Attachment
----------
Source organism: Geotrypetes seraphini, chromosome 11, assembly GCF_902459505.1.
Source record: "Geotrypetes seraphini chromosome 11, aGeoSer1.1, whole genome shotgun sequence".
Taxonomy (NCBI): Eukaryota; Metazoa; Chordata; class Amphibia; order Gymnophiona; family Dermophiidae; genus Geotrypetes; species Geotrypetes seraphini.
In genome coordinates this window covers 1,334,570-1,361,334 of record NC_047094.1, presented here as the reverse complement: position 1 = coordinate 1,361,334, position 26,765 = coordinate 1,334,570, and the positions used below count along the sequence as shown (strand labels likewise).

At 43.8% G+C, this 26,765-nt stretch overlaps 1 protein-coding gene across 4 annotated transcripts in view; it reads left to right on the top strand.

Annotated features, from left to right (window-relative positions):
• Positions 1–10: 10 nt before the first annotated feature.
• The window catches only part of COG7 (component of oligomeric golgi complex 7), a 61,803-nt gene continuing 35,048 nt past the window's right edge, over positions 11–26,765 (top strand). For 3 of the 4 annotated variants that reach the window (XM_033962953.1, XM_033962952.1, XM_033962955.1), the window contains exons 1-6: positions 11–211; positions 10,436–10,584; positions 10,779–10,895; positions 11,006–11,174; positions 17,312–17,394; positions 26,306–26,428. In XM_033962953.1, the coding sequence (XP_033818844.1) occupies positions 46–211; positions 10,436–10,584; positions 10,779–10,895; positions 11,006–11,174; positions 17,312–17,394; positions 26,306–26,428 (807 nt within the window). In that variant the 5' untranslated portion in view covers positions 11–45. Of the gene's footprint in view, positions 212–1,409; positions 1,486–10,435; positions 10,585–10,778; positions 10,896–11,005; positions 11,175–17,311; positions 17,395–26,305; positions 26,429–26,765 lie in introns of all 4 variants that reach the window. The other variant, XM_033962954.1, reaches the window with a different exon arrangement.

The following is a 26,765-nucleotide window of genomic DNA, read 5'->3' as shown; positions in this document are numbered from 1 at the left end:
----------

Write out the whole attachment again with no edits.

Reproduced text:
Source organism: Geotrypetes seraphini, chromosome 11, assembly GCF_902459505.1.
Source record: "Geotrypetes seraphini chromosome 11, aGeoSer1.1, whole genome shotgun sequence".
Taxonomy (NCBI): Eukaryota; Metazoa; Chordata; class Amphibia; order Gymnophiona; family Dermophiidae; genus Geotrypetes; species Geotrypetes seraphini.
In genome coordinates this window covers 1,334,570-1,361,334 of record NC_047094.1, presented here as the reverse complement: position 1 = coordinate 1,361,334, position 26,765 = coordinate 1,334,570, and the positions used below count along the sequence as shown (strand labels likewise).

At 43.8% G+C, this 26,765-nt stretch overlaps 1 protein-coding gene across 4 annotated transcripts in view; it reads left to right on the top strand.

Annotated features, from left to right (window-relative positions):
• Positions 1–10: 10 nt before the first annotated feature.
• The window catches only part of COG7 (component of oligomeric golgi complex 7), a 61,803-nt gene continuing 35,048 nt past the window's right edge, over positions 11–26,765 (top strand). For 3 of the 4 annotated variants that reach the window (XM_033962953.1, XM_033962952.1, XM_033962955.1), the window contains exons 1-6: positions 11–211; positions 10,436–10,584; positions 10,779–10,895; positions 11,006–11,174; positions 17,312–17,394; positions 26,306–26,428. In XM_033962953.1, the coding sequence (XP_033818844.1) occupies positions 46–211; positions 10,436–10,584; positions 10,779–10,895; positions 11,006–11,174; positions 17,312–17,394; positions 26,306–26,428 (807 nt within the window). In that variant the 5' untranslated portion in view covers positions 11–45. Of the gene's footprint in view, positions 212–1,409; positions 1,486–10,435; positions 10,585–10,778; positions 10,896–11,005; positions 11,175–17,311; positions 17,395–26,305; positions 26,429–26,765 lie in introns of all 4 variants that reach the window. The other variant, XM_033962954.1, reaches the window with a different exon arrangement.

The following is a 26,765-nucleotide window of genomic DNA, read 5'->3' as shown; positions in this document are numbered from 1 at the left end: